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December 2017

Simulation of the GCR spectrum in the Mars curiosity rover's RAD detector using MCNP6.

Life Sci Space Res (Amst) 2017 Aug 6;14:43-50. Epub 2017 Jul 6.

University of Tennessee, Department of Nuclear Engineering, Pasqua Nuclear Engineering Building, 1004 Estabrook Road, U.S.A. Knoxville, TN 37996.

The paper presents results from MCNP6 simulations of galactic cosmic ray (GCR) propagation down through the Martian atmosphere to the surface and comparison with RAD measurements made there. This effort is part of a collaborative modeling workshop for space radiation hosted by Southwest Research Institute (SwRI). All modeling teams were tasked with simulating the galactic cosmic ray (GCR) spectrum through the Martian atmosphere and the Radiation Assessment Detector (RAD) on-board the Curiosity rover. The detector had two separate particle acceptance angles, 4π and 30 ° off zenith. All ions with Z = 1 through Z = 28 were tracked in both scenarios while some additional secondary particles were only tracked in the 4π cases. The MCNP6 4π absorbed dose rate was 307.3 ± 1.3 µGy/day while RAD measured 233 µGy/day. Using the ICRP-60 dose equivalent conversion factors built into MCNP6, the simulated 4π dose equivalent rate was found to be 473.1 ± 2.4 µSv/day while RAD reported 710 µSv/day.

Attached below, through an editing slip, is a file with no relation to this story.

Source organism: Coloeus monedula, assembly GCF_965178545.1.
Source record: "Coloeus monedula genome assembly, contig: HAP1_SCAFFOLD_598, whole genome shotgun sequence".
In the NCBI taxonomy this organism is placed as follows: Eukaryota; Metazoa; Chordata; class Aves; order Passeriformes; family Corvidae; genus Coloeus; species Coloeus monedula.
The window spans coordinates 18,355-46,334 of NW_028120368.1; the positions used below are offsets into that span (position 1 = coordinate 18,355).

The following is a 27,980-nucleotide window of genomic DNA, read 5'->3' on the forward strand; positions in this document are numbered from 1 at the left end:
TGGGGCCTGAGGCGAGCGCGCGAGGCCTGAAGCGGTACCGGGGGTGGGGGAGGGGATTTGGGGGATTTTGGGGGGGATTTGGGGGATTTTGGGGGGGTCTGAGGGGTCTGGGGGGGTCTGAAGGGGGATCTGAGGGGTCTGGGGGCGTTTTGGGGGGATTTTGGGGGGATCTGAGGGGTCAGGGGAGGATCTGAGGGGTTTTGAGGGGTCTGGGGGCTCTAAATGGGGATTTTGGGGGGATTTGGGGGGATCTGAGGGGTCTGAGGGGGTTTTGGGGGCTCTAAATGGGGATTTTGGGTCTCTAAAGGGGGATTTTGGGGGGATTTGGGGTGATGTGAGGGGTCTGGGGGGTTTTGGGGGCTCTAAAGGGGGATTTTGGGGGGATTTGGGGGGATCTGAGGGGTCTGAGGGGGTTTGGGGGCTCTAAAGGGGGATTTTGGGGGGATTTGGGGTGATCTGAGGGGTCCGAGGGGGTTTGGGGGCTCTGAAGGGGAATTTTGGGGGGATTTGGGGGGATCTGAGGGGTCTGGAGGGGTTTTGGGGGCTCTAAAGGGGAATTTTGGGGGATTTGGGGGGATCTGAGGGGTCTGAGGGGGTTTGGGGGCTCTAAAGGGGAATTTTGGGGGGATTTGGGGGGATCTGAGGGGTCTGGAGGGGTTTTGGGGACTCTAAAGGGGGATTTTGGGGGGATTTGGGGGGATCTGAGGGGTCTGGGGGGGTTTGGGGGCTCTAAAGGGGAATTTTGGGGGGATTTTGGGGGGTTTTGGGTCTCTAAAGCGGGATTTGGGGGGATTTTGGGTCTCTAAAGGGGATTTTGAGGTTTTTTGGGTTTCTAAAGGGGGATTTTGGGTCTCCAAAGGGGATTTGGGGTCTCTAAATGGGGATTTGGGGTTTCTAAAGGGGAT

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http://dx.doi.org/10.1016/j.lssr.2017.07.003DOI Listing
August 2017

Deposition and hydrolysis of serine dipeptide lipids of Bacteroidetes bacteria in human arteries: relationship to atherosclerosis.

J Lipid Res 2017 10 16;58(10):1999-2007. Epub 2017 Aug 16.

Department of Oral Health and Diagnostic Sciences, University of Connecticut School of Dental Medicine, Farmington, CT 06030